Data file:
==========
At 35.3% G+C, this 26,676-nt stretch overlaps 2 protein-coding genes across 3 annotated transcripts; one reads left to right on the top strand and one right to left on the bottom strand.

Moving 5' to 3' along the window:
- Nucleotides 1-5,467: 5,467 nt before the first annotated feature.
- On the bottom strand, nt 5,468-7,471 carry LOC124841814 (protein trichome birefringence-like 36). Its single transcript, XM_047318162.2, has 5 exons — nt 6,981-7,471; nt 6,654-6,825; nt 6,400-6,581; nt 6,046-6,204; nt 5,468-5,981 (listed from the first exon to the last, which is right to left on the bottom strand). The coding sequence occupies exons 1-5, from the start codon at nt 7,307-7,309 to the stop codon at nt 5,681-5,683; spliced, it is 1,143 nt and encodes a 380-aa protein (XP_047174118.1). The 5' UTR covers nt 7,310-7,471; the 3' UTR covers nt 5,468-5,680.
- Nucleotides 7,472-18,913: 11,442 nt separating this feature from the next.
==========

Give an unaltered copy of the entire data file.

At 35.3% G+C, this 26,676-nt stretch overlaps 2 protein-coding genes across 3 annotated transcripts; one reads left to right on the top strand and one right to left on the bottom strand.

Moving 5' to 3' along the window:
- Nucleotides 1-5,467: 5,467 nt before the first annotated feature.
- On the bottom strand, nt 5,468-7,471 carry LOC124841814 (protein trichome birefringence-like 36). Its single transcript, XM_047318162.2, has 5 exons — nt 6,981-7,471; nt 6,654-6,825; nt 6,400-6,581; nt 6,046-6,204; nt 5,468-5,981 (listed from the first exon to the last, which is right to left on the bottom strand). The coding sequence occupies exons 1-5, from the start codon at nt 7,307-7,309 to the stop codon at nt 5,681-5,683; spliced, it is 1,143 nt and encodes a 380-aa protein (XP_047174118.1). The 5' UTR covers nt 7,310-7,471; the 3' UTR covers nt 5,468-5,680.
- Nucleotides 7,472-18,913: 11,442 nt separating this feature from the next.